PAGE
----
Camano Island teen thief in new caper?

GRANITE FALLS — Colton Harris-Moore, the Camano Island teenage fugitive, is suspected in a new criminal escapade that may have stretched from British Columbia, across an international boundary into Idaho and to the scene of a small-plane crash near Mount Pilchuck.

Police on Friday were investigating whether a plane that crashed in a clear cut near Granite Falls may have been piloted by the teen. It was stolen from a northern Idaho airport Tuesday and discovered Thursday by a logger.

A trail of stolen cars leads from British Columbia to the airport near Bonners Ferry, Idaho, where the plane was stolen. Police last thought Harris-Moore was near Point Roberts, just south of Vancouver, B.C.

“We don’t have anything other than his method of operating to indicate that it’s him,” Boundary County Idaho Sheriff’s detective Dave McClelland said. “The methods are very similar.”

Harris-Moore’s mother said she doesn’t know if he is behind the plane theft.

“I just wish he would wear a parachute,” Pam Kohler said.

Until forensic evidence including DNA and fingerprints can be analyzed, police will not know for certain if the 18-year-old stole the Cessna 182 found damaged on the flanks of Mount Pilchuck.

“I don’t want to say that he is our suspect,” McClelland said. “It could be anybody.”

Snohomish County sheriff’s detectives along with FBI investigators and officials from the Federal Aviation Administration and the National Transportation Safety Board were collecting evidence from the plane and the woods surrounding the wreckage.

The plane is valued at more than $500,000. It appears whoever piloted it walked away from the crash, Snohomish County sheriff’s spokeswoman Rebecca Hover said.

“It was obvious that it was a hard landing, but it looked like it was something that someone could survive,” Hover said.

Connecting the theft to named suspects at this point is merely speculation, she said.

Two other planes that authorities believe Harris-Moore took were put down in hard landings. One plane was found in Yakima, the other on Orcas Island.

The teenager has been a fugitive since April 2008, when he escaped a Renton group home. He doesn’t have formal flight training, his mother said.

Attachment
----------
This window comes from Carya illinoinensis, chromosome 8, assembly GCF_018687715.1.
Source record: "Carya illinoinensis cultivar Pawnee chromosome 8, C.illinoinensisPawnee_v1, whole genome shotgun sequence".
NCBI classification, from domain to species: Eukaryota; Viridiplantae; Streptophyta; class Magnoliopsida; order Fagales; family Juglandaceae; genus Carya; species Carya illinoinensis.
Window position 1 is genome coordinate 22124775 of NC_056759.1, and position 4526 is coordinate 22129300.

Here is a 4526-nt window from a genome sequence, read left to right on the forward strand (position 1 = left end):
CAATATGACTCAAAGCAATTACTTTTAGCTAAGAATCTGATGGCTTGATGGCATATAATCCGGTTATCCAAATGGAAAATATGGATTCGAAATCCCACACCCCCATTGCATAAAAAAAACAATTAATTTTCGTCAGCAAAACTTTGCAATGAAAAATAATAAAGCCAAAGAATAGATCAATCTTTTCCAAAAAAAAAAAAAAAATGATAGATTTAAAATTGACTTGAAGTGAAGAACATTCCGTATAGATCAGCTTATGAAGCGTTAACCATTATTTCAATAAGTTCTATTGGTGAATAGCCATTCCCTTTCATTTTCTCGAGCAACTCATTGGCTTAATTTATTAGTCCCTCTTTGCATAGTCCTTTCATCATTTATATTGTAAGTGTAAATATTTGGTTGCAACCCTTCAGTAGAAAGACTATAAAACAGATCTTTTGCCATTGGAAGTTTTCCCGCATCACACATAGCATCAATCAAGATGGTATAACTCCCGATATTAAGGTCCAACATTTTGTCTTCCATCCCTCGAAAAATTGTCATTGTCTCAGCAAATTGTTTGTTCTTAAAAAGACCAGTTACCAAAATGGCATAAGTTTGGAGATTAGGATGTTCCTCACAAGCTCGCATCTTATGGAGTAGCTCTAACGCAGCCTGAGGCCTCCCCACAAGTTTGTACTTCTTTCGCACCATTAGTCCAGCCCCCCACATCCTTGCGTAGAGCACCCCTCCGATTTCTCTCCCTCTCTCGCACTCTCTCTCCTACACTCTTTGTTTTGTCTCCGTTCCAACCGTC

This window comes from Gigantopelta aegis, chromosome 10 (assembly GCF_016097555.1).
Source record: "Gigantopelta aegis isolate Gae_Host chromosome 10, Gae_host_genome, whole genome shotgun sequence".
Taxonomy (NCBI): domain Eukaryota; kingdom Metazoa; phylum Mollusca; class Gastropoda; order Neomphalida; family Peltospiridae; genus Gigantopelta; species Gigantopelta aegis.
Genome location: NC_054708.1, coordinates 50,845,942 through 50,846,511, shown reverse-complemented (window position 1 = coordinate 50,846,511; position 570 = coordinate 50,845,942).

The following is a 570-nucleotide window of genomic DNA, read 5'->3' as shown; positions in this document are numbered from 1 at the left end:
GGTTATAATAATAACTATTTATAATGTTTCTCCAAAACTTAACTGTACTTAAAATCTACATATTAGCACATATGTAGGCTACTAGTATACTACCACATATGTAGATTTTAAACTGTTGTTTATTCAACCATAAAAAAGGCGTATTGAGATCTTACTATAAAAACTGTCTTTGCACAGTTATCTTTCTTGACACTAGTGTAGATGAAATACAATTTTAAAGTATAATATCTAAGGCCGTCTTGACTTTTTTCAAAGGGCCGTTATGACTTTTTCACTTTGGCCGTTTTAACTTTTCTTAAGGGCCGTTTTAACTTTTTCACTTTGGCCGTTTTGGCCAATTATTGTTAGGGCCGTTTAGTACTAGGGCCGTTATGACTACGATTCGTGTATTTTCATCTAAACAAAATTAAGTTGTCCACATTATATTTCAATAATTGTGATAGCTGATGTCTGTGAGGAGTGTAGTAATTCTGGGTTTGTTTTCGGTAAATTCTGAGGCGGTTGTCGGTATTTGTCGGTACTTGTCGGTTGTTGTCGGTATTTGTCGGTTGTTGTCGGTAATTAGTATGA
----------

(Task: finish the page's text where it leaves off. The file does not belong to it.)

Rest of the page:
Detectives believe the boy studied aeronautics on the Internet and from flight manuals. Flight experts said the teen likely had help from an experienced pilot. It is about 400 miles from Bonners Ferry to Granite Falls.

Harris-Moore’s mother said she hasn’t heard from him recently and doesn’t have control over her son.

“I always figured the cops would kill him,” Kohler said, adding if the teen dies, then “that would be what is supposed to happen.”

Officials in San Juan County believe Harris-Moore stole the same make and model of plane as the one found Thursday. The previous theft was for a trip from Orcas Island to Yakima last fall.

Then last month, Harris-Moore allegedly stole an experimental plane from Friday Harbor and piloted it to a hard landing on Orcas. From there officials believe the boy sailed a stolen boat to Point Roberts, the tiny Whatcom County peninsula that hugs the Canadian border.

A series of burglaries at homes and businesses are the bread-crumb trail authorities are using to pin the crime spree to the 6-foot-2 teen.

Harris-Moore’s criminal history dates back to when he was 12. His reputation grew with his age on Camano Island, where he’s believed to have broken into vacation homes, stealing items, eating food and sleeping on sofas.

He was captured in February 2007, convicted of burglary and sentenced to serve three years. He escaped before his sentence was up.

Now, he could be facing federal charges.

Taking stolen property across state lines is a federal offense, FBI special agent Fred Gutt said.

There’s currently no federal warrant for the teen’s arrest, Gutt said.

The teenager developed a reputation on Camano Island. Every time a home was burglarized or a car stolen, neighbors blamed Colton, his mother said.

Recent talk about Harris-Moore’s alleged penchant for flight has raised a similar speculation, she said.

“Now every plane that gets stolen is going to be blamed on him,” she said.

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